Russell Robinson, CEO of Jewish National Fund (JNF)-USA, personally feels the distance that has emerged between the Jewish communities in the United States and Israel, even if it doesn’t affect the volume of donations the organization receives.
"Our damage is that we have stopped having a conversation about who we are, and instead we’re having a conversation about political parties," said Robinson, who is visiting Israel, during an interview with Ynet.
"You don't start a conversation with a new friend and say, 'Tell me about your political party and let me tell you who doesn’t like it,'" he added. "You start off with who your family is, what your heritage is, what’s your connection, who you like.”
When asked about the reason behind his current visit to Israel, Robinson explained that: "We’re here building a project we call the World Zionist Village, which will spread across 62 dunams of land in Be'er Sheva.”
“It’s a space to bring our Jewish world together for a new conversation about shared values and common destiny, and not about right or left, religious or non-religious, and we’re part of the planning process,” he explained.
He noted that "this is a $350 million project. It’s going to be funded from philanthropy from around the world, not just in the U.S., from people in Israel as well.”
“It’s a place that will bring people together from high school, gap years, years of service, post-collage and adults.” So far, JNF-USA has raised $100 million a year toward the project.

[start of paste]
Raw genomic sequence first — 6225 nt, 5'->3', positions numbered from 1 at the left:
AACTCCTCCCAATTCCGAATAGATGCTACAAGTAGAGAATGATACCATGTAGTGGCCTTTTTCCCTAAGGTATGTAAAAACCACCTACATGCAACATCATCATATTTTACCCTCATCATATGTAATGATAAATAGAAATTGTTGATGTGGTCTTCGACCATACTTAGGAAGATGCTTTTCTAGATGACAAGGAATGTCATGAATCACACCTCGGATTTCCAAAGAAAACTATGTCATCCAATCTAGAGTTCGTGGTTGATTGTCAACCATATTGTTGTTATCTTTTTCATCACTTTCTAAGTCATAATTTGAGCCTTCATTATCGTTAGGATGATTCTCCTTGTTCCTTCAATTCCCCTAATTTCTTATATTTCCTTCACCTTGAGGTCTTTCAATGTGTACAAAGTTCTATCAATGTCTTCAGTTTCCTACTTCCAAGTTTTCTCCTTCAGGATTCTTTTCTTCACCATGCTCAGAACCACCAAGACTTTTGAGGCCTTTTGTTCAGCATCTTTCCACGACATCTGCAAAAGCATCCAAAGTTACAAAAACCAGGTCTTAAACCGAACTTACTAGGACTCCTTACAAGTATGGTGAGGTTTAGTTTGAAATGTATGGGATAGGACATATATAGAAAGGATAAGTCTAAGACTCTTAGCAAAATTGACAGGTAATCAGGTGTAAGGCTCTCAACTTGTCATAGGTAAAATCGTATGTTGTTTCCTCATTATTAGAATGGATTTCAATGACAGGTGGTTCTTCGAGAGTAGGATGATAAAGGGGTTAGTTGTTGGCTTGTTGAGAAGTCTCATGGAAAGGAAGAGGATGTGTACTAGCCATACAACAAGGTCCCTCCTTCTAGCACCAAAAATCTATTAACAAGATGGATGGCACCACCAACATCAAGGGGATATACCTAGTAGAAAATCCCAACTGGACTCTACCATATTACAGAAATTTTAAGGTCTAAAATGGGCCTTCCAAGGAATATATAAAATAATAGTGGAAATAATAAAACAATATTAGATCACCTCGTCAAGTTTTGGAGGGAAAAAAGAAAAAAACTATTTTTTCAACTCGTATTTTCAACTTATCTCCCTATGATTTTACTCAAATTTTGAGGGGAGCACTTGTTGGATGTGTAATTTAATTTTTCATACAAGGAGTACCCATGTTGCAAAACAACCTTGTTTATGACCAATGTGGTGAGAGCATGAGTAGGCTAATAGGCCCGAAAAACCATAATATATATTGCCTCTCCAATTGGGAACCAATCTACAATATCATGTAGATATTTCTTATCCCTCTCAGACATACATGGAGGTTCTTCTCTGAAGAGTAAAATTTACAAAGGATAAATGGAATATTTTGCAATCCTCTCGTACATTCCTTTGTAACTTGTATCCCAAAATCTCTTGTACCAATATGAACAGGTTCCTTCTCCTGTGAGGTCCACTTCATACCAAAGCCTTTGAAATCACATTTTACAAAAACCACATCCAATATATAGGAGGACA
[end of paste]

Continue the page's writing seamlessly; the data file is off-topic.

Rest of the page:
Have you noticed a change in recent months for investments in Israel since the proposed judicial reform? "No. As a matter of fact, the opposite. We’ve seen over the last two years 32,000 more donors to our campaign."
But we see an internal conflict within the Jewish community in the U.S. "I think it’s much more broadcast than it is in reality; We’re getting 500 to an event, 800 people, we have sold out events. Young people ages 22-40 is the fastest-growing part of our donor demographic.”
"There are people that want to be part of the conversation, but if you want to be part of our organization, get to know what the conversation is about. It's a worthy conversation, but it’s not our relationship with the land and people of Israel," he added.
Do you sense an increase in antisemitism in the U.S. in recent years? "Of course. I don’t know if it’s an increase or if social media and broadcasting opportunities make it so. I grew up in a small town in Texas so I know antisemitism. There was a swimming pool where I grew up in that said ‘Mexicans and Jews get two times a year,' so antisemitism has always been there.”
“Obviously, we have new platforms for people to be able to express themselves. It means we have to express ourselves differently, not anti-them, but positive who we are,” Robinson explained.
“Part of who we are as Jews was seen as we walked in a parade in New York and thousands were cheering for us. We bring 16,000 teenagers to Israel every year for a semester abroad; 51% of them say that their parents haven’t been to Israel."
How many of them are staying? "They’re only here for 18 weeks, but if you look up how many people end up making aliyah, it’s quite a bit. Some are serving as lone soldiers, living in Israel and starting businesses here. At that age, we need to build a new conversation; it's not a relationship that you can start at 40."
First published: 20:51, 06.11.23